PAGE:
Study Shows Rates of Lung Cancer Higher in Women Than Men
A new study examines why females have higher chances of developing lung cancer than males. Lung cancer rates were the highest among male smokers in the last few decades. Nevertheless, women have been more likely to suffer from this type of cancer over the previous years, despite being non-smokers.
The increased cancer risk for women may be due to several factors, such as smoke inhaled from tobacco being smoked by others, breathing in radon for a longer time, or cooking indoors. Even though female patients have better results from lung cancer treatments than those who are male, researchers want to investigate the possible factors responsible for the higher rates in women.
The research team analyzed screening and diagnosis patterns and results of lung cancer patients. As a result, they discovered some distinctions between male and female patients, particularly the development of the disease, the results from the therapy, and the adverse reactions from the treatment.
Even though lung cancer rates among non-smokers are increased, most patients are smokers or were using tobacco in the past. As reported by EPA, radon, a radioactive chemical element found in soil, rock, and water, is the leading cause of this type of cancer in people who do not smoke. The second most prevalent reason for lung cancer is the use of tobacco.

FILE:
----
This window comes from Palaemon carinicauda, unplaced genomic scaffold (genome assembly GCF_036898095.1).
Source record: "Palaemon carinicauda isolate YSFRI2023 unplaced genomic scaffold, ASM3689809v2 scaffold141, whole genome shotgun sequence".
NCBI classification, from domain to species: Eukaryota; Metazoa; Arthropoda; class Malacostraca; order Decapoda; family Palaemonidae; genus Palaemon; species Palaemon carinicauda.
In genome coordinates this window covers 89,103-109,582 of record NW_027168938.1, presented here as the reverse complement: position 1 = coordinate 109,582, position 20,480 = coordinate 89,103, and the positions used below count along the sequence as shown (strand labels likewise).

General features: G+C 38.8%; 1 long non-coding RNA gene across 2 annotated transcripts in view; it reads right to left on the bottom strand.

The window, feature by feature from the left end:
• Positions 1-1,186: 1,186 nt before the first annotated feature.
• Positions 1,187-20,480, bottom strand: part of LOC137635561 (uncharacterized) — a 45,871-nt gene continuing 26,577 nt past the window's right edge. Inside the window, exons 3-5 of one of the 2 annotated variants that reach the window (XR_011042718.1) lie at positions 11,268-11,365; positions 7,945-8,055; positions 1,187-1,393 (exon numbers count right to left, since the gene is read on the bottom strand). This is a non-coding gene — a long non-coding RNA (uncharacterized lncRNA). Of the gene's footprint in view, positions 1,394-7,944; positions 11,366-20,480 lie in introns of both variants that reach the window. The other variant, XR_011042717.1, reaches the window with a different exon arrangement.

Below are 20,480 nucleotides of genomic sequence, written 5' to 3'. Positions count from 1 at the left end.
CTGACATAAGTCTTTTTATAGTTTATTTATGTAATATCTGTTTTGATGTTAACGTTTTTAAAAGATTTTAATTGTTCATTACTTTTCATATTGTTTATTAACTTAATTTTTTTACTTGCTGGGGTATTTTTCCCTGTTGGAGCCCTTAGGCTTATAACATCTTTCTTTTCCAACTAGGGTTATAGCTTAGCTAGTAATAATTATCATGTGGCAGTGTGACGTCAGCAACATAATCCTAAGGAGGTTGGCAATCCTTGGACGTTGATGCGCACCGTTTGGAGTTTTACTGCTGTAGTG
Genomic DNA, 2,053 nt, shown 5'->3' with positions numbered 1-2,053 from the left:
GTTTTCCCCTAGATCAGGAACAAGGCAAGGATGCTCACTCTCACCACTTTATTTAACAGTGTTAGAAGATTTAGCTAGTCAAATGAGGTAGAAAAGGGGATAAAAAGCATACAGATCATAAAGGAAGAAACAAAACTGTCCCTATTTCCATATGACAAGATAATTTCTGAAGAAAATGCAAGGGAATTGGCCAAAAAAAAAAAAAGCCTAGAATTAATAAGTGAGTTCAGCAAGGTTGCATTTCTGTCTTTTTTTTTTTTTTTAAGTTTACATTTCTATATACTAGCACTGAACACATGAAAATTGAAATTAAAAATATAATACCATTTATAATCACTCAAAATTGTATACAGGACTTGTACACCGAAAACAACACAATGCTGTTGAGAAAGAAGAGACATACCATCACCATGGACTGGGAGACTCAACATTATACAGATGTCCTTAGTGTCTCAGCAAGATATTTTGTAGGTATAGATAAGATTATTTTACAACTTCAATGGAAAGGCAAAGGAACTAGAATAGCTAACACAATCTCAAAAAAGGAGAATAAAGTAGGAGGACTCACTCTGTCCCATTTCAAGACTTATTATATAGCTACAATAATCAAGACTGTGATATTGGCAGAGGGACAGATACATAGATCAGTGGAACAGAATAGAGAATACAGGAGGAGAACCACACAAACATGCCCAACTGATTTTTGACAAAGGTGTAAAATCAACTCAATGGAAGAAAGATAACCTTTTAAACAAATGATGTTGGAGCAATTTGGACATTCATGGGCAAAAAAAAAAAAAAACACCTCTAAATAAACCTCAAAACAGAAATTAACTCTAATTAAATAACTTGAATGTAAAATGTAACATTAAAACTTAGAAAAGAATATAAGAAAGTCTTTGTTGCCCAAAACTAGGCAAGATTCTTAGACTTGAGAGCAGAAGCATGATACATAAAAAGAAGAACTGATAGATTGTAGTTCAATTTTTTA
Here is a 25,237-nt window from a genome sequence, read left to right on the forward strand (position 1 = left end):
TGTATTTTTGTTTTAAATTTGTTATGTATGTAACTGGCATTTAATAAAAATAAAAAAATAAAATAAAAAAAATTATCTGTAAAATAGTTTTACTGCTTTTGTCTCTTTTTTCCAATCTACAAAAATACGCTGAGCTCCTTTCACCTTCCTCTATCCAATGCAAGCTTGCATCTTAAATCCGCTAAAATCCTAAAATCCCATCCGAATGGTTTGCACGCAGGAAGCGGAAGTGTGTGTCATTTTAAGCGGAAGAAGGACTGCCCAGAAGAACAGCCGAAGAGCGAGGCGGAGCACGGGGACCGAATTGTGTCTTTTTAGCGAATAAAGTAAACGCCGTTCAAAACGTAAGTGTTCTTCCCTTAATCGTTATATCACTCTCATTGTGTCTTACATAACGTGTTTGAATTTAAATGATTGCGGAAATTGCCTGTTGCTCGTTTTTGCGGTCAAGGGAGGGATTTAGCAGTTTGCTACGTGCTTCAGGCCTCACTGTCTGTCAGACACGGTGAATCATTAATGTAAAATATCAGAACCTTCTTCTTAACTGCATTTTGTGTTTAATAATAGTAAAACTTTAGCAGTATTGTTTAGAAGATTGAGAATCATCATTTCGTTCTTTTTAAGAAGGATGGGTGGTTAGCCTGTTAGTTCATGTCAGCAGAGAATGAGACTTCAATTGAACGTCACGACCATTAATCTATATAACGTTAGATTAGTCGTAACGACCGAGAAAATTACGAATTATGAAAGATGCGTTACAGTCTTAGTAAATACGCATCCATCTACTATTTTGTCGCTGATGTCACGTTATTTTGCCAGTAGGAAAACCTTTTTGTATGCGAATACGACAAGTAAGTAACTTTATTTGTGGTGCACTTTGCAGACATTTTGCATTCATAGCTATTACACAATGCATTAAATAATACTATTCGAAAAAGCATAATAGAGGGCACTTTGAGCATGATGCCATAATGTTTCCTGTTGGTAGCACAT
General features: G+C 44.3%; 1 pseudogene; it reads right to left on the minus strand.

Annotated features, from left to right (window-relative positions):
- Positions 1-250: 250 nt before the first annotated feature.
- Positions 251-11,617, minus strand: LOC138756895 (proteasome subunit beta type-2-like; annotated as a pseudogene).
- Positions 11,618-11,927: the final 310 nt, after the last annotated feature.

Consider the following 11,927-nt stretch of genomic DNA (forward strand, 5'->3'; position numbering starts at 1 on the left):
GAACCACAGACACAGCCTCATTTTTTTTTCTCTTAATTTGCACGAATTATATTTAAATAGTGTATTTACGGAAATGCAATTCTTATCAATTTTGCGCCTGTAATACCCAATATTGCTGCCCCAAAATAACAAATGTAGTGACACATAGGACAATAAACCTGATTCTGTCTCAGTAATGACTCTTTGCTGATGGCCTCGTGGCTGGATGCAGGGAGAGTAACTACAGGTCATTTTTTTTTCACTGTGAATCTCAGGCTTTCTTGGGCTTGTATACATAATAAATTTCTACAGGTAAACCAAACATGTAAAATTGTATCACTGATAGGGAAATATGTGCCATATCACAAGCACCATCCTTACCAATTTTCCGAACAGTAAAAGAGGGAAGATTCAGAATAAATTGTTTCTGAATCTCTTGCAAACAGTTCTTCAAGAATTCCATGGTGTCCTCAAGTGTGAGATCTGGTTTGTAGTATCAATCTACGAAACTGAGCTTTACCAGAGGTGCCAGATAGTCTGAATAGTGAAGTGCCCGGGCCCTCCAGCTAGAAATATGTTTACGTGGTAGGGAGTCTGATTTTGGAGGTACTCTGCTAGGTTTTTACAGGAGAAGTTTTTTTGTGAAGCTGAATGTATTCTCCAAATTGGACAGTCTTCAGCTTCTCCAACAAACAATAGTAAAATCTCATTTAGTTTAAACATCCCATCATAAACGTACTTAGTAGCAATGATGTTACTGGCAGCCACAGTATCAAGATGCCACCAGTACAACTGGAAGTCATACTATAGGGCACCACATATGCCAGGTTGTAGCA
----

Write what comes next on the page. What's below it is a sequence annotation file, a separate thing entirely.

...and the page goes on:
Among the other causes of lung cancer is indoor cooking fumes, and women who prepare food using coal have higher chances of developing it. In addition, cooking oils can cause the formation of carcinogens. Moreover, cooking in rooms that are not adequately ventilated increases the exposure to carcinogens, thus the likelihood of developing lung cancer.
The present guidelines across the world for lung cancer screening demand presenting the history of tobacco use. In line with that, the increased lung cancer rates in non-smokers are not included in the guidelines. For this reason, researchers believe that the guidelines should include tobacco use and other risk factors. Moreover, clinical trials should also examine the gender-based distinctions in people with lung cancer.
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